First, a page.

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In Conversation with Jake Barton

Local Projects are one of the world’s leading experience design firms, and renowned in the museum sector for creating some of the most exciting work on the planet. MuseumNext’s Jim Richardson caught up with Local Projects founder Jake Barton at his New York studios.

Jim Richardson: Can you tell us a little about Local Projects?

Jake Barton: Local Projects is an experience design firm. We bring together architecture and digital media to create experiences for everyone from science and art museums to brands.

Our recent work includes a new store and laboratory for the Target company, working extensively with IBM with their Watson programme creating the next generation of experience centres for artificial intelligence, and working with museums.

This week, the Museum of the City New York is opening a new core exhibition, and we also just opened a new wing for the Aarhus Museum in Denmark, which is very exciting. We’re also working with the New York Hall of Science.

Above: Museum of the City of New York; New York at Its Core

Above: ARoS Art Museum, Aarhus, Denmark

Above: “Playground Physics” app for the New York Hall of Science

Above: Target Open House

Jim Richardson: Local Projects is known for its amazing use of technology but I’m guessing that digital isn’t the starting point for most of your projects?

Jake Barton: We started as a media design group but always looked past just the technology, to its impact and effects on audiences and mostly to convert audiences into participatory actors, creators, generators within the context of a museum.

Our approach uses what we call the constructivist view of education. We think that humans learn best when they’re involved and engaged and when they create and generate things. This is particularly important for museums because you don’t have the benefit of sitting and studying because it’s a social space, because it’s an intergenerational space, because it’s a high impact, high touch space.

Above: Cleveland Art Museum

So we look to how we can affect people and create situations where people generate new ideas and technology that’s a facilitator for that, but definitely not the only facilitator. We looked at architecture, we looked at storytelling and most of all we looked at emotion impact.

So when we design a new experience, we think about how will this be emotionally engaging? Because in our mind, whether or not that user is high technology, low technology or old technology, emotional engagement is really what will age well. Meaning that if you look objectively at which exhibits last and which exhibits don’t, the things that basically last are the ones that affect you emotionally. The ones that really work are the ones that continue to tell a good story, that continue to make that human connection.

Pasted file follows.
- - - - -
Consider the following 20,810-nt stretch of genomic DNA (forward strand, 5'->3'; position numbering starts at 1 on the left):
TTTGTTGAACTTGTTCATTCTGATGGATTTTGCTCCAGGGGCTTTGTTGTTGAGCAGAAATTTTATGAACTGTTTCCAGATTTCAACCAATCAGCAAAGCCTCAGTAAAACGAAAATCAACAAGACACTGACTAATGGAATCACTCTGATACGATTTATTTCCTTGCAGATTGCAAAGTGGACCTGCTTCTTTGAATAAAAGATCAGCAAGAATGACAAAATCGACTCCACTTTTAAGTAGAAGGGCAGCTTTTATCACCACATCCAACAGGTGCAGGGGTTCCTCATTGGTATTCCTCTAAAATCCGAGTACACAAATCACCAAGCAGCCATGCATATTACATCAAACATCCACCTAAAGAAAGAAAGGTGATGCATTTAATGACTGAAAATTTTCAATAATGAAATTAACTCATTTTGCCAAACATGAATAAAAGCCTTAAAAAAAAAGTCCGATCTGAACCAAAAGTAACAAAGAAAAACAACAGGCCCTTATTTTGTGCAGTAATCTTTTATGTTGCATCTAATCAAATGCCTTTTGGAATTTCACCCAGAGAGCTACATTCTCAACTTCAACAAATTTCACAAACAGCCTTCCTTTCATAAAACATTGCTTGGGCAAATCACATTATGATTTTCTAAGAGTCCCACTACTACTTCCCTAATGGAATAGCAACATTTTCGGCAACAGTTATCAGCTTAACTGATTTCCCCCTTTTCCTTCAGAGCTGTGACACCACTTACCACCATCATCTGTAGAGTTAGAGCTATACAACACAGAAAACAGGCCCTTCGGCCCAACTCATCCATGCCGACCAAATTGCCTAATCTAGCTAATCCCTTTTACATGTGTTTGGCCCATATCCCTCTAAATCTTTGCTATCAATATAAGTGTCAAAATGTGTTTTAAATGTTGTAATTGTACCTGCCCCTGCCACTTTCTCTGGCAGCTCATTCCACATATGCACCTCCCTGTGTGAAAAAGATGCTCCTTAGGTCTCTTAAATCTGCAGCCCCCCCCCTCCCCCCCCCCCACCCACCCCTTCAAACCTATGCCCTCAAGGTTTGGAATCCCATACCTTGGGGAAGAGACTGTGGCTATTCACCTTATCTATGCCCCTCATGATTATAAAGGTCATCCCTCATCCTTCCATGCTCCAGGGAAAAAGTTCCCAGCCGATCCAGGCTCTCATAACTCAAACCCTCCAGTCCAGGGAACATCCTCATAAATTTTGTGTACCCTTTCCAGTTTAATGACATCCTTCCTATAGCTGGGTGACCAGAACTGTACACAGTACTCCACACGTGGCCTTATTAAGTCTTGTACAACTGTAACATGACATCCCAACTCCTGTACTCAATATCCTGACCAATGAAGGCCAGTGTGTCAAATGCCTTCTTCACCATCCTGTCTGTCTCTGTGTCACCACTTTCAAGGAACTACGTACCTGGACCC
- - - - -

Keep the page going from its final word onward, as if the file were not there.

Above: American Museum of Natural History (Explorer App by Local Projects)

One of my favourite examples are the dioramas at the American Museum of Natural History. Those were literally cutting edge technologies of their time, it was a Hollywood technique to make these sort of environmental spaces and in fact they were both scientists and educators who protested, who were angry and concerned about so called edutainment at the time that those dioramas were installed.

But multiple generations later they still do their job incredibly well. I’ve brought my children and they’re entranced and engaged and that to us is the model.

Above: Cooper Hewitt Smithsonian Design Museum

Jim Richardson: Telling the story of America and its people has always seemed so important in your work. Do you think storytelling has a role to play in bridging the divide in America following the Presidential election campaign?

Jake Barton: Yes. I think that museums and libraries have a role to help bolster if not maybe regenerate what could be known as mainstream America. If you look at the media landscape over the last few decades, but particularly with social media and online platforms, everything is turning into micro niche silos and that structurally changes the fabric of a culture when you’ve got all these people in their own little echo chambers.

I would argue that museums and libraries have an incredibly important role to play as purple institutions within red states and blue states. Bringing together people who frankly live in alternate realities, have different understandings of the facts and figures – I think that’s critical at this moment.

On the other hand, I would not count some museums to be moderate, which seems counter-intuitive, but I feel that museums and all public institutions need to think of themselves as activist institutions.

I feel today to be relevant you need to be a progressive activist organisation. That doesn’t necessarily mean that you need to weigh in to particularly charged water per se, but I do feel that libraries for example should be places that actively register people to vote. They should encourage civic engagement. They should educate people about healthcare. They should talk about immigrant’s rights.